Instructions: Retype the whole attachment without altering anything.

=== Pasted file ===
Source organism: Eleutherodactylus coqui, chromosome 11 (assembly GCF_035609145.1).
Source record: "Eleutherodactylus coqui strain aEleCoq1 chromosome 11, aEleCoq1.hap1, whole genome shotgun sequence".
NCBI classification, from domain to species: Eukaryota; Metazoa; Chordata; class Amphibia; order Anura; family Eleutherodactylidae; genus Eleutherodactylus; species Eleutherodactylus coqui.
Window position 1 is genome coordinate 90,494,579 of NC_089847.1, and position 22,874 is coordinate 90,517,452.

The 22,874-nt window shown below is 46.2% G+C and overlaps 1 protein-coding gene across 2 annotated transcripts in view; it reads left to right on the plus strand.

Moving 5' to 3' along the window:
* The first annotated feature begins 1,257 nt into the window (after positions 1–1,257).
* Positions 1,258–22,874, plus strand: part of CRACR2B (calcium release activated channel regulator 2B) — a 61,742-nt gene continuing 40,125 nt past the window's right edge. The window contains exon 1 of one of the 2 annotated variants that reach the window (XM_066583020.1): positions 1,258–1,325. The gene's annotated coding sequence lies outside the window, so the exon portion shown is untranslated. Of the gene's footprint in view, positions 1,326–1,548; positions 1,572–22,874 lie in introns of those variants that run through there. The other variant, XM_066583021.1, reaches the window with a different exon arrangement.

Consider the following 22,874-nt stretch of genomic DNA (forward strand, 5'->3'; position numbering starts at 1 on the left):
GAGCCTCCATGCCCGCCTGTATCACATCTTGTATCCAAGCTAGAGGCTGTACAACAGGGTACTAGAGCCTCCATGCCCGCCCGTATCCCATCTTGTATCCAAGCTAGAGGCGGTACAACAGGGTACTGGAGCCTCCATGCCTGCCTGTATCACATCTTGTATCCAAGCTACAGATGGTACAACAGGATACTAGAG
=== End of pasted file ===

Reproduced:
Source organism: Eleutherodactylus coqui, chromosome 11 (assembly GCF_035609145.1).
Source record: "Eleutherodactylus coqui strain aEleCoq1 chromosome 11, aEleCoq1.hap1, whole genome shotgun sequence".
NCBI classification, from domain to species: Eukaryota; Metazoa; Chordata; class Amphibia; order Anura; family Eleutherodactylidae; genus Eleutherodactylus; species Eleutherodactylus coqui.
Window position 1 is genome coordinate 90,494,579 of NC_089847.1, and position 22,874 is coordinate 90,517,452.

The 22,874-nt window shown below is 46.2% G+C and overlaps 1 protein-coding gene across 2 annotated transcripts in view; it reads left to right on the plus strand.

Moving 5' to 3' along the window:
* The first annotated feature begins 1,257 nt into the window (after positions 1–1,257).
* Positions 1,258–22,874, plus strand: part of CRACR2B (calcium release activated channel regulator 2B) — a 61,742-nt gene continuing 40,125 nt past the window's right edge. The window contains exon 1 of one of the 2 annotated variants that reach the window (XM_066583020.1): positions 1,258–1,325. The gene's annotated coding sequence lies outside the window, so the exon portion shown is untranslated. Of the gene's footprint in view, positions 1,326–1,548; positions 1,572–22,874 lie in introns of those variants that run through there. The other variant, XM_066583021.1, reaches the window with a different exon arrangement.

Consider the following 22,874-nt stretch of genomic DNA (forward strand, 5'->3'; position numbering starts at 1 on the left):
GAGCCTCCATGCCCGCCTGTATCACATCTTGTATCCAAGCTAGAGGCTGTACAACAGGGTACTAGAGCCTCCATGCCCGCCCGTATCCCATCTTGTATCCAAGCTAGAGGCGGTACAACAGGGTACTGGAGCCTCCATGCCTGCCTGTATCACATCTTGTATCCAAGCTACAGATGGTACAACAGGATACTAGAG